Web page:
It also highlighted “freedom of navigation” issues related to the disputes. Back in 2010, during the ASEAN Regional Forum (ARF) in Hanoi, the US showed favor towards Vietnam and the Philippines, when it indirectly chastised China’s growing assertiveness in the South China Sea and identified “freedom of navigation” as a national interest, carving out a place at the center of ongoing territorial disputes in the South China Sea.

Ahead of the forum, US Secretary of State Hillary Clinton expressed Washington’s support for the objectives and format of the event by stating, “All 18 East Asia Summit states have been invited for in-depth discussions on how to improve safety on the region’s waterways, combat piracy, protect the environment, and we are encouraged by the recent informal dialogue between ASEAN and China as they work toward a comprehensive code of conduct for the South China Sea as a means to prevent future tension in the region.”

To underscore the forum’s importance in the eyes of the Filipino leadership, Vice President Jejomar Binay was also in attendance. In his keynote speech, he couched his statements in the more benign language of regional maritime cooperation by emphasizing the need to rein in growing NTS challenges while ensuring the steady flow of energy shipments across vital regional sea lanes. He also underscored the AMF’s utility as a platform for continuous maritime strategic cooperation.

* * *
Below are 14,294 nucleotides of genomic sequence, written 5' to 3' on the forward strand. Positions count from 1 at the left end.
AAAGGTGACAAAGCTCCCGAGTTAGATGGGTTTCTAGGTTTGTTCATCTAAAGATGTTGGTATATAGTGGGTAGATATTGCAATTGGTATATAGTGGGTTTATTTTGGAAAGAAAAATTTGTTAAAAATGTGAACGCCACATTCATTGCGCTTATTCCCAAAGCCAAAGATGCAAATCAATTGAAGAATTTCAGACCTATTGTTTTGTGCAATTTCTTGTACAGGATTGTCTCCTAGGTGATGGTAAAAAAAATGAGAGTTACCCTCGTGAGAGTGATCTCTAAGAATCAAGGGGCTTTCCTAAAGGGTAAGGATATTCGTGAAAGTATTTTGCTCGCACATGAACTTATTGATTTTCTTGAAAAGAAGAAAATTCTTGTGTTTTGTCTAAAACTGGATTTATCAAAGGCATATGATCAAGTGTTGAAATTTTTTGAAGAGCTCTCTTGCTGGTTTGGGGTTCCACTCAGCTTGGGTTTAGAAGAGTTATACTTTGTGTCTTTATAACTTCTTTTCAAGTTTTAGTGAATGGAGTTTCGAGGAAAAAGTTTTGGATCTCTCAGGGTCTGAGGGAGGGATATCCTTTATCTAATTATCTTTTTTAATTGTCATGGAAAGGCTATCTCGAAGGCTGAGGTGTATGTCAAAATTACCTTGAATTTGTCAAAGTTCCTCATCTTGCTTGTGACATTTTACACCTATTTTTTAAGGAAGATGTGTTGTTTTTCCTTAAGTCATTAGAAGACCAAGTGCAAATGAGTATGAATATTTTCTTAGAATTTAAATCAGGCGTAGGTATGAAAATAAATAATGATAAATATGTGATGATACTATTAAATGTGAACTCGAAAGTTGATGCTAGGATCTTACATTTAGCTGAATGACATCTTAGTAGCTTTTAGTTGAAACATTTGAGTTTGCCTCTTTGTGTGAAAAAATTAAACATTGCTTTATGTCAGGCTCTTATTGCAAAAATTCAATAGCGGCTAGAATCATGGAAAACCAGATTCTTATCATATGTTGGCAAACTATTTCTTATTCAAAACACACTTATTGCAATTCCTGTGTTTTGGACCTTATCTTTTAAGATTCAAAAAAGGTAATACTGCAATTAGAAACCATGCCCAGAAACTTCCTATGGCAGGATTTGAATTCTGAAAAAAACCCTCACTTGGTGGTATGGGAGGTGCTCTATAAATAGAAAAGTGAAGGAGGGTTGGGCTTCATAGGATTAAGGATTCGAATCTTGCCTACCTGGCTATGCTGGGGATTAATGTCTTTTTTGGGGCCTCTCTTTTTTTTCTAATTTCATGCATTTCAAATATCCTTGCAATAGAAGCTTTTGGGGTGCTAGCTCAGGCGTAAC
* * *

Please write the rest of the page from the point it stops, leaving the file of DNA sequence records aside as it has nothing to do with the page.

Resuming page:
“It is therefore of vital importance to secure sea lanes communication and continue combating piracy to ensure freedom and safety of navigation in the seas of Southeast Asia,” Binay said. “Without duplicating the work of relevant ASEAN bodies, the ASEAN Maritime Forum should be institutionalized as the comprehensive and cooperative platform for strategic engagement.”

Owing to the sensitivity of the issues on the agenda, potential areas of cooperation among member countries were initially discussed behind closed doors. The chairman’s statement from the 3rd AMF, however, raised two significant points: (1) participants’ emphasis on respecting international law, including the 1982 United Nations Convention on the Law of the Sea (UNCLOS) the 2002 ASEAN Declaration on the Conduct of Parties in the South China Sea (DOC), as well as the grouping’s recent Six Point Principles on the South China Sea; and (2) the participants’ recognition of the critical role of sharing information and best practices.

On the first day of the forum, the Philippines put forward a regional information-sharing system proposal to supposedly protect Southeast Asia’s waters against a whole range of “threats”, including drug trafficking, gun smuggling, human trafficking, illegal fishing, and weather disturbances. According to the proposal, the system would “provide timely, relevant and material information to appropriate action agencies to enable them to combat non-traditional security threats at sea.”

To avoid controversy and ensure engagement among participants with conflicting positions, the proposal’s wording was intentionally vague. In particular, it failed to specify the mechanics of “information-sharing” and omitted any mention of territorial disputes in the South China Sea. What is clear is that although the prospects of a regional CoC remains elusive, the Philippines has managed through diplomacy to return the issue of maritime security and the need for cooperation back to the center of regional official discussions.

Richard Javad Heydarian